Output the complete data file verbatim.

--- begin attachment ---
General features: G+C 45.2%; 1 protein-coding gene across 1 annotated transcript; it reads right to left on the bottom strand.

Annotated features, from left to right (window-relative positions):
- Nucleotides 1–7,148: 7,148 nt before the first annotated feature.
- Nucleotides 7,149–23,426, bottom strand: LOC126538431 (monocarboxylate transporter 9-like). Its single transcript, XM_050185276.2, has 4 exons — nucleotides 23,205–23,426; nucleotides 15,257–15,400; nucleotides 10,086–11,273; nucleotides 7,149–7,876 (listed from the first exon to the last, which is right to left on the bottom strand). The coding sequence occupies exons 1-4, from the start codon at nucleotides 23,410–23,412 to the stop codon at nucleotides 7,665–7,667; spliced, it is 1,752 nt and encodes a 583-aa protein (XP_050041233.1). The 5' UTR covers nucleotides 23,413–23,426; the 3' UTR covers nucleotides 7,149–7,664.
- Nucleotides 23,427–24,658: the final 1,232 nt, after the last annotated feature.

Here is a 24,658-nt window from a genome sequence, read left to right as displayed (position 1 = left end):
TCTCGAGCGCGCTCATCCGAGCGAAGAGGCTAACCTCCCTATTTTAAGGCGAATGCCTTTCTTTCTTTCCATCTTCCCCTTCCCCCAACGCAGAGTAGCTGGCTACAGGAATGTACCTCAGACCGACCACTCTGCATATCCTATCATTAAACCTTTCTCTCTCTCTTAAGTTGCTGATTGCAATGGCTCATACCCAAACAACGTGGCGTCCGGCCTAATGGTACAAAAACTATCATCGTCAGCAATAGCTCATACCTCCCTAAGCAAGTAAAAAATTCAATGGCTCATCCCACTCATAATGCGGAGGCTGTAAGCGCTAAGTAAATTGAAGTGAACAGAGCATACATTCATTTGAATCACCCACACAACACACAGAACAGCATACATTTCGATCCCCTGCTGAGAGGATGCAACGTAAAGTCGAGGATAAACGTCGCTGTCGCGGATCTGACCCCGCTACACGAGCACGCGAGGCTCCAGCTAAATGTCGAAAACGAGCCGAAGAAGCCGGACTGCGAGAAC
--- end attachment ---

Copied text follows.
General features: G+C 45.2%; 1 protein-coding gene across 1 annotated transcript; it reads right to left on the bottom strand.

Annotated features, from left to right (window-relative positions):
- Nucleotides 1–7,148: 7,148 nt before the first annotated feature.
- Nucleotides 7,149–23,426, bottom strand: LOC126538431 (monocarboxylate transporter 9-like). Its single transcript, XM_050185276.2, has 4 exons — nucleotides 23,205–23,426; nucleotides 15,257–15,400; nucleotides 10,086–11,273; nucleotides 7,149–7,876 (listed from the first exon to the last, which is right to left on the bottom strand). The coding sequence occupies exons 1-4, from the start codon at nucleotides 23,410–23,412 to the stop codon at nucleotides 7,665–7,667; spliced, it is 1,752 nt and encodes a 583-aa protein (XP_050041233.1). The 5' UTR covers nucleotides 23,413–23,426; the 3' UTR covers nucleotides 7,149–7,664.
- Nucleotides 23,427–24,658: the final 1,232 nt, after the last annotated feature.

Here is a 24,658-nt window from a genome sequence, read left to right as displayed (position 1 = left end):
TCTCGAGCGCGCTCATCCGAGCGAAGAGGCTAACCTCCCTATTTTAAGGCGAATGCCTTTCTTTCTTTCCATCTTCCCCTTCCCCCAACGCAGAGTAGCTGGCTACAGGAATGTACCTCAGACCGACCACTCTGCATATCCTATCATTAAACCTTTCTCTCTCTCTTAAGTTGCTGATTGCAATGGCTCATACCCAAACAACGTGGCGTCCGGCCTAATGGTACAAAAACTATCATCGTCAGCAATAGCTCATACCTCCCTAAGCAAGTAAAAAATTCAATGGCTCATCCCACTCATAATGCGGAGGCTGTAAGCGCTAAGTAAATTGAAGTGAACAGAGCATACATTCATTTGAATCACCCACACAACACACAGAACAGCATACATTTCGATCCCCTGCTGAGAGGATGCAACGTAAAGTCGAGGATAAACGTCGCTGTCGCGGATCTGACCCCGCTACACGAGCACGCGAGGCTCCAGCTAAATGTCGAAAACGAGCCGAAGAAGCCGGACTGCGAGAAC